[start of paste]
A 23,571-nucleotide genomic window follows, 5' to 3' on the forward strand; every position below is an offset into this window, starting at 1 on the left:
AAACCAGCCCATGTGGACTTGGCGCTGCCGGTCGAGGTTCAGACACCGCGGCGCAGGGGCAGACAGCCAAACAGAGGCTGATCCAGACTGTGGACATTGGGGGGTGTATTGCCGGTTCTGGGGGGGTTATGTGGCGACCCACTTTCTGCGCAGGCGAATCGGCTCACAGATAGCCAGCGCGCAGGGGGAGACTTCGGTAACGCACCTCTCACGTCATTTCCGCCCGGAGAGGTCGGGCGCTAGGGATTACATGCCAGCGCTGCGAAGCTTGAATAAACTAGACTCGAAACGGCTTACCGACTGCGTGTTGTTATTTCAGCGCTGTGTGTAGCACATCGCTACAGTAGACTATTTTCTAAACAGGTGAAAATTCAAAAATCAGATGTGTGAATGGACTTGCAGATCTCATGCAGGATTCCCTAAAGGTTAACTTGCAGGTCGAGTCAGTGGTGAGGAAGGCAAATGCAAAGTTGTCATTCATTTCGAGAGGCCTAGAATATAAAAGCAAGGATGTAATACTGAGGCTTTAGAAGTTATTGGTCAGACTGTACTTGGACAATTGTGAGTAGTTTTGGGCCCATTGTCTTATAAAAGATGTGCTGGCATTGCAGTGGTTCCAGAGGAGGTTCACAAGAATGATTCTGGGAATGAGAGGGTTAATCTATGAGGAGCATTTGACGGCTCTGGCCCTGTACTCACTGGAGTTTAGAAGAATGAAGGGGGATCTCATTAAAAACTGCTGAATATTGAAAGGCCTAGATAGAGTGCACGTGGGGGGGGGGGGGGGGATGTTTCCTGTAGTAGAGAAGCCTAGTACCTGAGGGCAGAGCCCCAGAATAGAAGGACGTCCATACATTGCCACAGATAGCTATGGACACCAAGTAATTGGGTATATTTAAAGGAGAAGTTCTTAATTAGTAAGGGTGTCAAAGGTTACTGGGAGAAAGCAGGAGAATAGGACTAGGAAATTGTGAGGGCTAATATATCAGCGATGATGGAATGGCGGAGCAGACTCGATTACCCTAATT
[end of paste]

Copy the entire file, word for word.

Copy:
A 23,571-nucleotide genomic window follows, 5' to 3' on the forward strand; every position below is an offset into this window, starting at 1 on the left:
AAACCAGCCCATGTGGACTTGGCGCTGCCGGTCGAGGTTCAGACACCGCGGCGCAGGGGCAGACAGCCAAACAGAGGCTGATCCAGACTGTGGACATTGGGGGGTGTATTGCCGGTTCTGGGGGGGTTATGTGGCGACCCACTTTCTGCGCAGGCGAATCGGCTCACAGATAGCCAGCGCGCAGGGGGAGACTTCGGTAACGCACCTCTCACGTCATTTCCGCCCGGAGAGGTCGGGCGCTAGGGATTACATGCCAGCGCTGCGAAGCTTGAATAAACTAGACTCGAAACGGCTTACCGACTGCGTGTTGTTATTTCAGCGCTGTGTGTAGCACATCGCTACAGTAGACTATTTTCTAAACAGGTGAAAATTCAAAAATCAGATGTGTGAATGGACTTGCAGATCTCATGCAGGATTCCCTAAAGGTTAACTTGCAGGTCGAGTCAGTGGTGAGGAAGGCAAATGCAAAGTTGTCATTCATTTCGAGAGGCCTAGAATATAAAAGCAAGGATGTAATACTGAGGCTTTAGAAGTTATTGGTCAGACTGTACTTGGACAATTGTGAGTAGTTTTGGGCCCATTGTCTTATAAAAGATGTGCTGGCATTGCAGTGGTTCCAGAGGAGGTTCACAAGAATGATTCTGGGAATGAGAGGGTTAATCTATGAGGAGCATTTGACGGCTCTGGCCCTGTACTCACTGGAGTTTAGAAGAATGAAGGGGGATCTCATTAAAAACTGCTGAATATTGAAAGGCCTAGATAGAGTGCACGTGGGGGGGGGGGGGGGGATGTTTCCTGTAGTAGAGAAGCCTAGTACCTGAGGGCAGAGCCCCAGAATAGAAGGACGTCCATACATTGCCACAGATAGCTATGGACACCAAGTAATTGGGTATATTTAAAGGAGAAGTTCTTAATTAGTAAGGGTGTCAAAGGTTACTGGGAGAAAGCAGGAGAATAGGACTAGGAAATTGTGAGGGCTAATATATCAGCGATGATGGAATGGCGGAGCAGACTCGATTACCCTAATT